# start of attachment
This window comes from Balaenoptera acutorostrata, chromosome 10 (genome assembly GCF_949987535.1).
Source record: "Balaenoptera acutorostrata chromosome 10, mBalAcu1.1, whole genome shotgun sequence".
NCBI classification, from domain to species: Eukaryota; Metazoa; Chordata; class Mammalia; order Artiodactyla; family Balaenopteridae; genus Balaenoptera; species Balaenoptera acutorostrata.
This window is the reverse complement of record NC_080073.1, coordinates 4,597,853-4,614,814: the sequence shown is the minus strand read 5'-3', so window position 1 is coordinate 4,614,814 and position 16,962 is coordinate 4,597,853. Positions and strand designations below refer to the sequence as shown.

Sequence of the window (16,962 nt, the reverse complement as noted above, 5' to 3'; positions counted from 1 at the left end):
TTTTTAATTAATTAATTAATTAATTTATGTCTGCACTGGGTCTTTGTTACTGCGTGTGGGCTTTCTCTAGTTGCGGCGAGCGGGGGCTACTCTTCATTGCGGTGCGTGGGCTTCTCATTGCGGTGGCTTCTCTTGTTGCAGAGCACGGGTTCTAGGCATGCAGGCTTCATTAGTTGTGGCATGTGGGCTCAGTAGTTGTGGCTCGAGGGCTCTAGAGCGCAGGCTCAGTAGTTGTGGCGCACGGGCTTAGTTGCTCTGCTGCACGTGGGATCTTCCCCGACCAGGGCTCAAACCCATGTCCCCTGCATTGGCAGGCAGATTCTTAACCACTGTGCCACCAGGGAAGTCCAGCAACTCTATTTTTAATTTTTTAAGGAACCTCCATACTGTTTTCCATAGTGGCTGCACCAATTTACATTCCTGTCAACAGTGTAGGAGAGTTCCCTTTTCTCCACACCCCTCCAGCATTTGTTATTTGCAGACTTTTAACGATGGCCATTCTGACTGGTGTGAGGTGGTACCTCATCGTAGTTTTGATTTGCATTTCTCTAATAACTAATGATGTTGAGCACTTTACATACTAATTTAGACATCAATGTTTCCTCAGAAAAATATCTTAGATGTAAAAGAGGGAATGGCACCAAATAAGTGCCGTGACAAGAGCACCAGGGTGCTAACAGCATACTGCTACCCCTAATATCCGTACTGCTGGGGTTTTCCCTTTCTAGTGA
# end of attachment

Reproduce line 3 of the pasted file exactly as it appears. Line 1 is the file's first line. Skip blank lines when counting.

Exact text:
NCBI classification, from domain to species: Eukaryota; Metazoa; Chordata; class Mammalia; order Artiodactyla; family Balaenopteridae; genus Balaenoptera; species Balaenoptera acutorostrata.